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Grammy-nominated Kids' Music

2019 Grammy-nominated artists for children's music.



Nobody creates music for kids seeking big bucks and accolades. Family music’s tiny genre is mostly an afterthought for festivals, venues and awards. Kindie artists must grab the good stuff when it shows up.

Kindie pioneer Cathy Fink initially drove the Grammy conversation toward independent creations and away from TV/ movie tie-ins. We see the results of those efforts in the 2019 Grammy nominees for Best Music for Children.

These albums use great music to perform good works. From the empowering rhythms of Alphabet Rockers’ brilliant The Love to the effervescent joy of Caspar Babypants’ Riding High, all five albums reflect the Grammy Awards’ role in encouraging music’s cream to rise to the top. I have featured several of these albums in 2019 columns.

I Love Rainy Days, Daniel Tashien

Daniel Tashian is a Grammy-winning multi-hyphenate who brings to kids’ music the same skill he brought to producing Kacey Musgraves’ Golden Hour. His voice joins kids on the sweet, infectious title song that carries you through this collection, which maintains its warm, friendly approach throughout. Originality is the key to the charming alphabet song “The Letters.” “Walk Tall” is great advice with a delightful instrumental backup. “Little Star” seems like a simple song. It is not. These well-produced songs have the kind of deceptively simple sound that could only be created by a talented producer.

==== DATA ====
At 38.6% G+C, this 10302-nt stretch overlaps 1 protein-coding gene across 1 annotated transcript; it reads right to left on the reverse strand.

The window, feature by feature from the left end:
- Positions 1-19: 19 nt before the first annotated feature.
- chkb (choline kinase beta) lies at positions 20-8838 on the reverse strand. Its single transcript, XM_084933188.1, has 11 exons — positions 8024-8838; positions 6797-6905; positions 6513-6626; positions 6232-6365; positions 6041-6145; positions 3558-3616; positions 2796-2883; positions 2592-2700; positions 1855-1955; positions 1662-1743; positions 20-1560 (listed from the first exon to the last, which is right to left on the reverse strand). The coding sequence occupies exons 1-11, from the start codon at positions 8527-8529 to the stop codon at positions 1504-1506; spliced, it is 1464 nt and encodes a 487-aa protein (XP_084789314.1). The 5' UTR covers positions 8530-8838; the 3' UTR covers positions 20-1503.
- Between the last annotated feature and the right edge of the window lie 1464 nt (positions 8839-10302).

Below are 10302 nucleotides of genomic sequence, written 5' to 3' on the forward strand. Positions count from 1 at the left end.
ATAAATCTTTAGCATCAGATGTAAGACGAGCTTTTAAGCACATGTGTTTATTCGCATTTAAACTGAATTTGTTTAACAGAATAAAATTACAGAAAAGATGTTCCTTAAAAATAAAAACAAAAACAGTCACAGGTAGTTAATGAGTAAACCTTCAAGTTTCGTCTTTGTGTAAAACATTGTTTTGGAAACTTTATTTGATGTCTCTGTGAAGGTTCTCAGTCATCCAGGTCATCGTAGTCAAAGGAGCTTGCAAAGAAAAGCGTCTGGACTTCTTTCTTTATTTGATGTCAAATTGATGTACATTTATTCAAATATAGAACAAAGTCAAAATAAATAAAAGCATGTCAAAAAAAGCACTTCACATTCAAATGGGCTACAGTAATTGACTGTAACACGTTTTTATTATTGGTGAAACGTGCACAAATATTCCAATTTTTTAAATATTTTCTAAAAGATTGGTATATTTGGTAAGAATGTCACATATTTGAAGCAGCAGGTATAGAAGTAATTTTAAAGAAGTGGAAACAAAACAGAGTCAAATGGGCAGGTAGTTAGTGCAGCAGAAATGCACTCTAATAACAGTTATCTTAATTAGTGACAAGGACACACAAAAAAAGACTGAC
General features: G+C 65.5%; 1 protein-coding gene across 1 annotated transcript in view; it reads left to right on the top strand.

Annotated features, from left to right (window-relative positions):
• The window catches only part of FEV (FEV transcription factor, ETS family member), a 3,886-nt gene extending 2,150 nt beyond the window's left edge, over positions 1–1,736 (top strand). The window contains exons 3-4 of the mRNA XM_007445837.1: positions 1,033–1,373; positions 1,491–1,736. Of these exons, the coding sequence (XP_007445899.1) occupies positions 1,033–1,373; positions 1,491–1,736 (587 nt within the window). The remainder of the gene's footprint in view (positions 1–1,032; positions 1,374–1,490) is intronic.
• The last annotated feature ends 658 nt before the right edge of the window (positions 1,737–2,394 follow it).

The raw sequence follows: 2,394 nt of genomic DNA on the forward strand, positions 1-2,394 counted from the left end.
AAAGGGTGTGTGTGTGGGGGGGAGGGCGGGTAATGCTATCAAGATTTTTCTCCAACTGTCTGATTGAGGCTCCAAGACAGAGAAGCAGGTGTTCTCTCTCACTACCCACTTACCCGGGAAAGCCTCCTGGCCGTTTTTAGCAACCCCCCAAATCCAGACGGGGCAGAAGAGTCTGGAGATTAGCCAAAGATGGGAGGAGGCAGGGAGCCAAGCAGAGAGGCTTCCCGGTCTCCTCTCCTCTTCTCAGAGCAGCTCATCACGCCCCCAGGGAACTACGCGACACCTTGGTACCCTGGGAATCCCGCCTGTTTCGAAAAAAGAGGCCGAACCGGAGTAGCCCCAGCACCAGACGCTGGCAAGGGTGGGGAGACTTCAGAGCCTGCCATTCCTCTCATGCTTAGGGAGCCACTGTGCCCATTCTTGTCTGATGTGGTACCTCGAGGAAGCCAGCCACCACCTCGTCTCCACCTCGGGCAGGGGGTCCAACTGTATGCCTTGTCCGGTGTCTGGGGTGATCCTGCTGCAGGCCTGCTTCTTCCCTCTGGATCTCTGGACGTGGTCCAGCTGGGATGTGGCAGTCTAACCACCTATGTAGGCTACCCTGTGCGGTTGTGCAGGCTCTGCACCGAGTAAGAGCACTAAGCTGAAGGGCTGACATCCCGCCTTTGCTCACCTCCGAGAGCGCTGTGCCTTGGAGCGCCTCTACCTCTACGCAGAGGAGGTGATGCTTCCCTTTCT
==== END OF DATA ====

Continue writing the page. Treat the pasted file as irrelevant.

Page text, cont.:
Flying High!, Caspar Babypants

My “it’s about time” award goes to the nomination for prolific singer/songwriter Caspar Babypants (aka Christopher Ballew from The Presidents of the United States). He is the creative force behind 13 wonderful albums for young kids and their parents that have consistently brightened the kindie scene for years. Riding High! is typical Babypants: short, clever, catchy songs delivered in a personable style. His “Call the Crooked Crows” is my favorite song of 2019. He takes a Dylanesque approach to English infrastructure in a London Bridge song. These are clever tunes.

Songs for the Child Archetype, Jon Samson (2020 Grammy Winner)

Jon Samson uses music to express the confusion, fear and “Anxiety” that mark childhood. Feelings that are out of reach or bottled up find a safe space in songs like “Predicament” and “Love Is Not a Race.” Music therapist Samson has created a tool for professionals as well as an empowering experience for families.

Winterland, The Okee Dokee Brothers

This duo of lifelong friends may win their second Grammy by celebrating cold-weather wonders. Packaging their message within an old-timey sound, they brilliantly celebrate gender diversity with “Snow People.” “Keep Me Warm” is a danceable love song. The Okee Dokee Brothers have hit upon a successful mix of vocal purity and catchy lyrics.

The Love, Alphabet Rockers

This collection of hip-hop righteousness is one of the most important albums for families ever created. West Coast duo Alphabet Rockers brought together a group of kids and adults who look and sound like America. The songs and statements speak from the heart on taking power over society’s wrongs to build a better future.

Kathy O’Connell is a contributing writer to MetroKids and host of the Peabody award- winning Kids Corner, on air Monday- Thursday from 7-8pm on WXPN 88.5 FM.

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